CFF Director, Bronwyn Holloway-Smith states ”Earlier this year we came dangerously close to a Guilt Upon Accusation-style law but this new proposal steers well clear of that approach, respecting due process and the principle of being innocent until proven guilty by experts. While there are issues like internet termination and liability for malicious allegations we are optimistic that the government is on the right track to creating a great solution for NZ that supports both public and artistic rights.”
The previous law was called “draconian” by Prime Minister John Key before being scrapped in March this year pending a rewrite which has resulted in yesterdays' proposal by Minister Simon Power.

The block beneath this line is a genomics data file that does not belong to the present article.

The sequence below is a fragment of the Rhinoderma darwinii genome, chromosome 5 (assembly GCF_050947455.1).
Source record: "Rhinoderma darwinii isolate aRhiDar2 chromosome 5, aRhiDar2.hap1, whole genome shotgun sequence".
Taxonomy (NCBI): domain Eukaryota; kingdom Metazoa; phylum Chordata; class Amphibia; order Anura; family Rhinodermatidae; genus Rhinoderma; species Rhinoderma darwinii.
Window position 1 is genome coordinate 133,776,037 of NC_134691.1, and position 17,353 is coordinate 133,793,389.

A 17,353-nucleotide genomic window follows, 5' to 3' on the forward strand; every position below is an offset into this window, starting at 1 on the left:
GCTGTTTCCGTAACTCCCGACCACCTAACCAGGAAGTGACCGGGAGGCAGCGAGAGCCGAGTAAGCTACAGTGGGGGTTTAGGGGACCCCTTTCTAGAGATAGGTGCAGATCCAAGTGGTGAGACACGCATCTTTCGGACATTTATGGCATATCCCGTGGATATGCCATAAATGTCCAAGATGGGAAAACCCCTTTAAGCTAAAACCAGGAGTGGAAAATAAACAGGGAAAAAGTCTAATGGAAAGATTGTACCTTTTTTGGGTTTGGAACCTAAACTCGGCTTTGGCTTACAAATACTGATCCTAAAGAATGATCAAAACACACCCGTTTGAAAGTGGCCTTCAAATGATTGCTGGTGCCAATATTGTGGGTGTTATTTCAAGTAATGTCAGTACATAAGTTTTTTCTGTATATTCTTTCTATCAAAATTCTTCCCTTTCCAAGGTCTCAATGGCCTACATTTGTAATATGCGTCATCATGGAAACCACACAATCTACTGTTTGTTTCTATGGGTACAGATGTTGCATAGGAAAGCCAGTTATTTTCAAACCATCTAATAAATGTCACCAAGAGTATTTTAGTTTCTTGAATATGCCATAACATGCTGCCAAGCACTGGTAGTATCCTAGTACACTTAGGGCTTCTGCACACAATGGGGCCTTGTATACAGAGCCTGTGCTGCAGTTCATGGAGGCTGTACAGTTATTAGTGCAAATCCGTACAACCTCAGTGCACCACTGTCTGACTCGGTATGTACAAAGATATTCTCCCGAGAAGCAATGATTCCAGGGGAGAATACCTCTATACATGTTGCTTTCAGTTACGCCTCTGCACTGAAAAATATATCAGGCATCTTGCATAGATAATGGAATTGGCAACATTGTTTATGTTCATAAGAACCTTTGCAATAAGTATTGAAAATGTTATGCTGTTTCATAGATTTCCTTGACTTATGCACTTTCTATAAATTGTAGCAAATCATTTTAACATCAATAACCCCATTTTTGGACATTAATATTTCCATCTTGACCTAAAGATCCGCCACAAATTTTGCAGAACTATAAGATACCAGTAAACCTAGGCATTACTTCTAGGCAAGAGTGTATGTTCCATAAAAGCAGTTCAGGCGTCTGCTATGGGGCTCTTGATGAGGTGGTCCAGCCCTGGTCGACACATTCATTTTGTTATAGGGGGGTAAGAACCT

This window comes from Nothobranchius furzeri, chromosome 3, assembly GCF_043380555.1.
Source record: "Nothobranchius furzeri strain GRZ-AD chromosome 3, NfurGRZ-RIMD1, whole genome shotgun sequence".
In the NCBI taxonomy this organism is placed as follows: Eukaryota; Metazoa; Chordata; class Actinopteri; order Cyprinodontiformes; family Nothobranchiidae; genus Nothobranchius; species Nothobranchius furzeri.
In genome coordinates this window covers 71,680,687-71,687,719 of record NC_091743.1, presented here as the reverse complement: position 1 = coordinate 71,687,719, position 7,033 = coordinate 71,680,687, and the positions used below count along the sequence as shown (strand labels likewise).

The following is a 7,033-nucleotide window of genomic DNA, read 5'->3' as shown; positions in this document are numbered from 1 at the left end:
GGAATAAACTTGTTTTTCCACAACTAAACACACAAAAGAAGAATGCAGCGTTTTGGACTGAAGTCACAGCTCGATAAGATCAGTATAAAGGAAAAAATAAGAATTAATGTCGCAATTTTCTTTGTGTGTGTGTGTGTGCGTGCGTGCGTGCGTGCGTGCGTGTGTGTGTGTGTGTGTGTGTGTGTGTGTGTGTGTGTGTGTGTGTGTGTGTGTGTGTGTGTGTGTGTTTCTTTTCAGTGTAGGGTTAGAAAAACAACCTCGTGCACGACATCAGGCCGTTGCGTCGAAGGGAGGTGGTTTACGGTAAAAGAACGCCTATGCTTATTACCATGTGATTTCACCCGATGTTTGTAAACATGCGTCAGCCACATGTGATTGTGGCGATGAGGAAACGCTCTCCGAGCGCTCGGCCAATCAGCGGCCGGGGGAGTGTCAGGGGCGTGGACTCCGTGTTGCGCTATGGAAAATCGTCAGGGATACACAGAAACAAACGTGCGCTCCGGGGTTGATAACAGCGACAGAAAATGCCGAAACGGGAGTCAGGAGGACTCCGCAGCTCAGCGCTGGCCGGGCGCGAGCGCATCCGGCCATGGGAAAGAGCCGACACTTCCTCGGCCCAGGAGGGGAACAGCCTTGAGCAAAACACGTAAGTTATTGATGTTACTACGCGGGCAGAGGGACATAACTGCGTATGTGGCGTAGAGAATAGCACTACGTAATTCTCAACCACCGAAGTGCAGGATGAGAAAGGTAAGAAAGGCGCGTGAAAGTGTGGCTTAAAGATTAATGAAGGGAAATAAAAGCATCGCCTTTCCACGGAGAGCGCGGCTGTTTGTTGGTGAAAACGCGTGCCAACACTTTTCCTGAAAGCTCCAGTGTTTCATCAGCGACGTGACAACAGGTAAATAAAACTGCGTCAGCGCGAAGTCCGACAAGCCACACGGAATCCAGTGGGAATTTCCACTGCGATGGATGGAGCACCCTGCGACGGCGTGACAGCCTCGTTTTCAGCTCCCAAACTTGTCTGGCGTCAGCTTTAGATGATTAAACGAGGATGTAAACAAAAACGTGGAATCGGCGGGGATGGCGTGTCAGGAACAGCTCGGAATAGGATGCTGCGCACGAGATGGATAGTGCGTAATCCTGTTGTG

Holloway-Smith further says “the internet is nothing more than the most efficient copying machine the world has ever known, surpassing earlier industrial copying machines which produced wax cylinders, paper piano rolls, vinyl records, and plastic compact discs.
She added that our society has moved forward from regulating an industrial manufacturing process to trying to regulate what people do in the privacy of their own homes on personal computers.
"The public relations aspect to modern copyright law and maintaining public respect for artistic rights is crucial to encouraging the arts, and this proposal goes a long way toward that.”she said
“The proposal empowers the Copyright Tribunal to resolve disputes and issue financial penalties, with the harsh punishment of internet termination being reserved for a court process.“
"There are still issues to resolve but we look forward to the Select Committee process."